Holmes is seeking a third term as Seattle city attorney.
“What the city attorney does is to ensure that the first response no longer be a criminal justice response when you are talking about a public health problem such as addiction, such as poverty, such as mental health,” Holmes said.
The Seattle City Attorney's Office is on the front lines of the homelessness crisis.
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Lindsay was senior adviser on homelessness policy for former Seattle Mayor Ed Murray.
“Right now, we've got a streets-to-jail cycle that is circling people in and out of the system without breaking that cycle," Lindsay said. "We need to really introduce public health interventions into the criminal justice system."
Campaign money is an issue in the race. Lindsay noted that some of Holmes' donors also have lucrative legal contracts with the city attorney's office. Those contracts exceeded $7 million this year.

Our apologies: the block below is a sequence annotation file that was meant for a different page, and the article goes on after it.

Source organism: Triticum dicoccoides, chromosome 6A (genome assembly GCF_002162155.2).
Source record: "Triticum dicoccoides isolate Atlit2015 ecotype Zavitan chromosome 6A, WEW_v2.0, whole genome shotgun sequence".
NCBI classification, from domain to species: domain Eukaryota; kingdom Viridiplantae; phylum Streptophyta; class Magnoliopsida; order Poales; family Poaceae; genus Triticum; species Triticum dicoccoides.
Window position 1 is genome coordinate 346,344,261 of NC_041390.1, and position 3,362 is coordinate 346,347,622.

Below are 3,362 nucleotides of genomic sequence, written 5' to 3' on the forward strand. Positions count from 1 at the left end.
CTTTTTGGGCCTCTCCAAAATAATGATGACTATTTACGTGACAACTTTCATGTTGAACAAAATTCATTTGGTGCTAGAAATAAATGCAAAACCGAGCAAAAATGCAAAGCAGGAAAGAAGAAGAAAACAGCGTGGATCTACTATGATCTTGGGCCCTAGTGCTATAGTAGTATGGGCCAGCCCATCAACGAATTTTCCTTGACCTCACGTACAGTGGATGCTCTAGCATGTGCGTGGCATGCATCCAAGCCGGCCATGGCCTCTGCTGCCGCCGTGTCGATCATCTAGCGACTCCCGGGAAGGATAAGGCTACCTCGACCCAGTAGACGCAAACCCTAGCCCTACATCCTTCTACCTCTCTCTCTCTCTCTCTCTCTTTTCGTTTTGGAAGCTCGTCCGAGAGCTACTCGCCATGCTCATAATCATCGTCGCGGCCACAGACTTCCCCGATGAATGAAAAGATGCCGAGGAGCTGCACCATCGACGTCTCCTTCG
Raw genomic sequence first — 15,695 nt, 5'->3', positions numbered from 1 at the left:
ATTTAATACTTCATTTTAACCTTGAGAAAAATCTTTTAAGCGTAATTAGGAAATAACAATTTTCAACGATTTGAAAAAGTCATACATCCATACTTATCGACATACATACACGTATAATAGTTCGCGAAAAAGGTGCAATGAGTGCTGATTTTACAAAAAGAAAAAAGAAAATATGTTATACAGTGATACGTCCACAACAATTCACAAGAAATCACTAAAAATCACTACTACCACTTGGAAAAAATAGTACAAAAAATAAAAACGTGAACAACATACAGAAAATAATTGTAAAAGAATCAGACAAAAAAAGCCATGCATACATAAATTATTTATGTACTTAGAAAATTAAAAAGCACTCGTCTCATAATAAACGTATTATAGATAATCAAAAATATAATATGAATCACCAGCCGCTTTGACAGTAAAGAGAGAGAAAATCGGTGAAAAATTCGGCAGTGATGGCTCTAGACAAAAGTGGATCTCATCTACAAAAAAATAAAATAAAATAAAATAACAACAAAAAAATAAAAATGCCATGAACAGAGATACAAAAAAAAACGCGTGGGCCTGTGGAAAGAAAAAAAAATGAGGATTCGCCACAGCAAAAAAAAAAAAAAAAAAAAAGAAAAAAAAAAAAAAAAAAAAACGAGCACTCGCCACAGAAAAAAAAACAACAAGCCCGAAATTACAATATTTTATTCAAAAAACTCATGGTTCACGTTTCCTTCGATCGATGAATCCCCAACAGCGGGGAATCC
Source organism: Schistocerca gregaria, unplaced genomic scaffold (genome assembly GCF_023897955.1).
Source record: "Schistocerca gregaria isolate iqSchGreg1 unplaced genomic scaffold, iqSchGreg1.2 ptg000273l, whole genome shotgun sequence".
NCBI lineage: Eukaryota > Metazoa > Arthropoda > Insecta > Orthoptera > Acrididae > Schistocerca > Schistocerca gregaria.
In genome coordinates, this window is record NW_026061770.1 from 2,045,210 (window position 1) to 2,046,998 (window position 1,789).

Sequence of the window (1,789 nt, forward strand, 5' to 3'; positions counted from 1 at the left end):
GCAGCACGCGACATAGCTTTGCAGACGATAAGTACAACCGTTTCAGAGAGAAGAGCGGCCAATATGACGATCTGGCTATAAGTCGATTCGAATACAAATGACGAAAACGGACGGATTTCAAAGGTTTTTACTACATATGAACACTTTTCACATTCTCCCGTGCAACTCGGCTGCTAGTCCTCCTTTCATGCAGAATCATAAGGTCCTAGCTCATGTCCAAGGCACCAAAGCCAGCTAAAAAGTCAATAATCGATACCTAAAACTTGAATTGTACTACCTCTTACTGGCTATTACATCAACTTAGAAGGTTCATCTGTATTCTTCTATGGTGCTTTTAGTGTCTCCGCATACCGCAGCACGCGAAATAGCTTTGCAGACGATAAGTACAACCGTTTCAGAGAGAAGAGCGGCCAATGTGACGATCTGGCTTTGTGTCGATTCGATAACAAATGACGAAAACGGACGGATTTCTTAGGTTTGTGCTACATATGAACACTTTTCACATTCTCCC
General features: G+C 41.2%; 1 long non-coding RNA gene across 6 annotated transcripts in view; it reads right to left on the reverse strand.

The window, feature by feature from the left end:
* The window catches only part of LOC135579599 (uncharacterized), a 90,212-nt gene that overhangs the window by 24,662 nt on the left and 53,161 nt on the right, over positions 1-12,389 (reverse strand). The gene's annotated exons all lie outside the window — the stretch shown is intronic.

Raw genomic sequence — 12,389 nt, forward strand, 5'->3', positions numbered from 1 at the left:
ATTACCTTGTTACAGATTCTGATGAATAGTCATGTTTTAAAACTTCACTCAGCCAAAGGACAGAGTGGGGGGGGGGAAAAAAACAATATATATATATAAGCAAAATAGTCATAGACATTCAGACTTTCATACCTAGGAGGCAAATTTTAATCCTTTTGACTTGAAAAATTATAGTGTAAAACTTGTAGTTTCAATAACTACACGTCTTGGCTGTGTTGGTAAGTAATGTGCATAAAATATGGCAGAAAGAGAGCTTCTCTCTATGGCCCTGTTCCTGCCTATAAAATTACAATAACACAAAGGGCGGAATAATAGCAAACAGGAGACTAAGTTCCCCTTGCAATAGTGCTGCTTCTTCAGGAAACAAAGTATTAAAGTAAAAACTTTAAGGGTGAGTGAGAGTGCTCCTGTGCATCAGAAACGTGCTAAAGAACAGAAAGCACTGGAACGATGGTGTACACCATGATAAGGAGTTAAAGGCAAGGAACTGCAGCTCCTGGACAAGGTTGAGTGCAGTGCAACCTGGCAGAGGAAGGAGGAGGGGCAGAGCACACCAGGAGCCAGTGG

"When you have a fundraiser at a law firm on a Wednesday, and you give that law firm a $25,000 contract on a Friday, that certainly raises those questions, absolutely," Lindsay said.
When asked if there is a connection between campaign contributions and law firms that get contracts, Holmes responded, “Absolutely not. My office is run independently of my campaign.”
Holmes points out that both candidates are accepting contributions from lawyers who might get contracts with the city attorney’s office. Lindsay said if he is elected, he will stop.
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